In this guide to bearded dragon shedding, you’re going to learn:
- What shedding actually is
- Why your beardie is shedding and shed frequency during their life-cycle
- 6 signs to look out for that let you know your bearded dragon is shedding
- How long the shedding process lasts
- How to best care for your beardie during the shedding process
- How to handle a stuck shed
Bearded dragon shedding, also known as ecdysis may sound exotic but is a natural process with all animals even we humans shed off dead skin cells every day.
When it comes to bearded dragons though, shedding (molting or sloughing) is much more obvious and is when your dragon casts off its old skin leaving a fresh, new epidermis (outer skin) underneath.
During this time your bearded dragon may become a little more irritable so it is best to give them more space (assisting where possible) so they can move through the process as stress-free as possible.
Don’t be concerned if your beardie is only shedding in patches, this is also normal, unlike snakes who will leave behind a full cast, your little guy or gal will shed in patches much like when you get a sunburn and start to peel.
Why Is My Bearded Dragon Shedding?
The two main reasons your beardie will begin to start the shedding process will be due to either growth or some form of damage typically getting snagged on something inside the enclosure.
Since bearded dragon skin is made from a keratin-based protein (some stuff that makes hair, nails, claws, hoofs, etc.) it is not elastic (like our skin) and so will fall away.
Think of it like out-growing your favorite pair of denim jeans after a while it would get incredibly uncomfortable and it’s time to switch them out for a new pair.
0 – 6 months
During the early months (0 – 6 months of age) your beardie will be eating a lot and as a result (if everything else is ideal) growing a lot so expect to see your beardie shedding weekly.
Alternatively, adult beardies will typically go through an overall shed and will be a lot less frequent for example every few months whereas hatchies will do partial sheds at a higher frequency.
6 – 12 months
From 6 months beardies will shed roughly every few weeks and once they hit 12 months it will reduce even more to about every few months.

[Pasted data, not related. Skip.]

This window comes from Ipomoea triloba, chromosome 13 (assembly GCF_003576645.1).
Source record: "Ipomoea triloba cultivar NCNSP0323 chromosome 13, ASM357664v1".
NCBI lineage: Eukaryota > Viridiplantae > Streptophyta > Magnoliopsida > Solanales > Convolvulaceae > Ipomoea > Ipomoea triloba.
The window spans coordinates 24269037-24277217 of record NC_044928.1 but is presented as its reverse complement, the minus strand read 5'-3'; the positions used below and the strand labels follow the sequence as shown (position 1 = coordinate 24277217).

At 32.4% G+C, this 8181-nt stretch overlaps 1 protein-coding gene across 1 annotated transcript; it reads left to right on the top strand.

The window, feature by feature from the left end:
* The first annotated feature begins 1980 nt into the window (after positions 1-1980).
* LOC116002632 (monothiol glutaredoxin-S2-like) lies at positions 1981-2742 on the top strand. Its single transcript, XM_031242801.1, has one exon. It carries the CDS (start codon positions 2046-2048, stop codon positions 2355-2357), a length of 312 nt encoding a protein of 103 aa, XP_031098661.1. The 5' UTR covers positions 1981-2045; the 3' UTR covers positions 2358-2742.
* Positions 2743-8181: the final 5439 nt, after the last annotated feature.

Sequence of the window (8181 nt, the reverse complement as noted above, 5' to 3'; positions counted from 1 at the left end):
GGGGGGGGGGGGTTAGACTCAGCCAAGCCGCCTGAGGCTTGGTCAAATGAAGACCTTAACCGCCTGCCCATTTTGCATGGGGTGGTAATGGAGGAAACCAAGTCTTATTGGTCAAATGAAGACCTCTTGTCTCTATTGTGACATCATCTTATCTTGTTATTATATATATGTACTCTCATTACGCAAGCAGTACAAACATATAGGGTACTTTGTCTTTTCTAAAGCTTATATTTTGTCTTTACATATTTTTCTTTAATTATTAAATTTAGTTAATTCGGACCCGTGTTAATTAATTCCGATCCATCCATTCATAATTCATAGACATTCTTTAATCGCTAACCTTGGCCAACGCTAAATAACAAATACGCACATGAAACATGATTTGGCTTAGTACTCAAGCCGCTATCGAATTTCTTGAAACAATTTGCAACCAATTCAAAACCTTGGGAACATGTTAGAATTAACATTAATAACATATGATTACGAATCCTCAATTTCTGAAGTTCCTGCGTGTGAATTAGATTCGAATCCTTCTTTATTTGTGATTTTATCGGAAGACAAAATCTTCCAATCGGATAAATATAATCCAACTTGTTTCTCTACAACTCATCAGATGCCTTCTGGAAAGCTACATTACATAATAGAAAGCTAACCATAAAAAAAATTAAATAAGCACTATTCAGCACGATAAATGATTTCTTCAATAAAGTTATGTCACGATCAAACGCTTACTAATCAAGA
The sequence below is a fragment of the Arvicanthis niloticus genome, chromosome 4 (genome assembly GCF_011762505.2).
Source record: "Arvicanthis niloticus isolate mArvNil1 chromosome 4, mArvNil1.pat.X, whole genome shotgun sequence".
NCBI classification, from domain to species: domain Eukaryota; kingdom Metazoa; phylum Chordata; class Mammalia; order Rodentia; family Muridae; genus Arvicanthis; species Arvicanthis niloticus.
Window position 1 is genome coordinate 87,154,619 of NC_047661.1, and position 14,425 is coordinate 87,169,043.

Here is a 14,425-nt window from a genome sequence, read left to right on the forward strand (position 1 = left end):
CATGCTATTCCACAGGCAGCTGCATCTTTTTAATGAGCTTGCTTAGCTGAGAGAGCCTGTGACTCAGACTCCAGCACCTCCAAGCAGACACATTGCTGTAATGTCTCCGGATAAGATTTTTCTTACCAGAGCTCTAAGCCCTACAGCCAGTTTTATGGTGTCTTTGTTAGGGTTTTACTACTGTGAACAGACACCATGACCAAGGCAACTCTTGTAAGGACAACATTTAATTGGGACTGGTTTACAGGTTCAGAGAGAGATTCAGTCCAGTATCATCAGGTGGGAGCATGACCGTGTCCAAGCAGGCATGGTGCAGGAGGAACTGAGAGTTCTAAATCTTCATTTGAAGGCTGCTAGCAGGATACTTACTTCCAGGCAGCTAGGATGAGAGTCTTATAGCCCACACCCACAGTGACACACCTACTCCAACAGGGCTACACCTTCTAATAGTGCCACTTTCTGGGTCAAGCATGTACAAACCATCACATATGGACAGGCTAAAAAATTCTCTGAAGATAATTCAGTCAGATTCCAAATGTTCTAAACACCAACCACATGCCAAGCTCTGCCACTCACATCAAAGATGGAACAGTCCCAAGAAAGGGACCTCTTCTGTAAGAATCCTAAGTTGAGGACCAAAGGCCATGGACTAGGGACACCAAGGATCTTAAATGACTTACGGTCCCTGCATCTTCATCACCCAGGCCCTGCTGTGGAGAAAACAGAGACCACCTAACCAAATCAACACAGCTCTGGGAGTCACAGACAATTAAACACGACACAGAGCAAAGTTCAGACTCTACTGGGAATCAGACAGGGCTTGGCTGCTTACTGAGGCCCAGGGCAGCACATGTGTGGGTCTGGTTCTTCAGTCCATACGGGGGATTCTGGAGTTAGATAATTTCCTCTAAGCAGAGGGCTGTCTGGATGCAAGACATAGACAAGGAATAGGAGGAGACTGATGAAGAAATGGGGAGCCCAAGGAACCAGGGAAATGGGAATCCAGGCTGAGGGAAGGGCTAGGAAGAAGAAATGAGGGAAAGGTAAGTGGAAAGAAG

During the adult cycle (18+ months) a bearded dragon will shed a couple of times per year.
Bearded dragon shedding can be triggered by the skin being damaged (scraped, punctured or scratched) and your beardie will need to replace it with a new shed.
Bearded Dragon Shedding Signs
The most typical signs of a bearded dragon who is about to shed will be things like the skin looking very tight and most commonly you’ll notice skin discoloration.
The skin will appear duller in appearance this is called the pre-shed stage. The cool thing about watching your beardie going through this process is watching the bright new colors of the skin underneath coming through once they have completed their shed.
Here are some other telltale bearded dragon shedding signs:
- Lethargy (lack of energy)
- Loss of appetite
- Nervous behavior
- Irritable and not wanting to be handled
- Raised patches of skin
- Bulging eyes
Beardies will often bulge out their eyes to loosen the skin around that area.
How Long Does The Shedding Process Last?
For baby dragons, the shed will last a couple of days.
For juveniles, it may last for 2 to 3 weeks and will generally come off in body parts (head one week, legs the next, etc)
For adults, the final growth stage has been completed and molting will be quite random for example, one week the head may shed and then a few weeks later the tail might begin – there is no real schedule.
Under normal conditions shedding can take a few days to a few weeks, monitor closely shedding that seems to take longer than 3 weeks because it could indicate something else.
During this time it is essential that their diet, UV, lighting, and temperatures are at optimal levels since this can be problematic during a shed.
What To Do For A Shedding Bearded Dragon?
During this time your bearded dragon will be quite uncomfortable so the best thing you can do is to leave them alone to complete their shedding.
That said, I’ll offer you a few tips to make your beardie’s life a little more comfortable.
Inside your enclosure, you try to provide items like:
- Substrate (not tiles, paper, etc.)
- Plenty of water
These will actually help your beardie loosen the shedding skin.
As always quality UVB, lighting and the correct heating gradient will be essential during this time.
Some bearded dragon owners will give their dragon a bath to help further wash away loose shed but most owners will allow their dragon to move through the process as naturally as possible but making sure all of the above (UVB, Rocks, Heating, etc.) are in place.
Increase Tank Humidity
Normally humidity is something you need to keep under control (relative humidity inside the enclosure should be kept between 35 to 40 percent) too much can lead to respiratory problems but during a shed, this added humidity actually helps to soften the skin.
In the wild bearded dragons will burrow and inside these burrows, the humidity levels can be around 80%.
To increase the humidity levels inside the enclosure you can do things like:
- Move the water dish to the hot zone (change the water frequently to avoid bacterial growth)
- Mist the branches and other items inside the tank
- Add a fogger with a timer to come on at specific intervals during the day.
- Misting your bearded dragon – the water will run down their head and into their mouth keeping them hydrated.
There are also products on the market that claim to help with bearded dragon shedding but as I said in earlier it’s best to make sure they have enough water and everything in the enclosure is optimal and just let them go through the shedding process.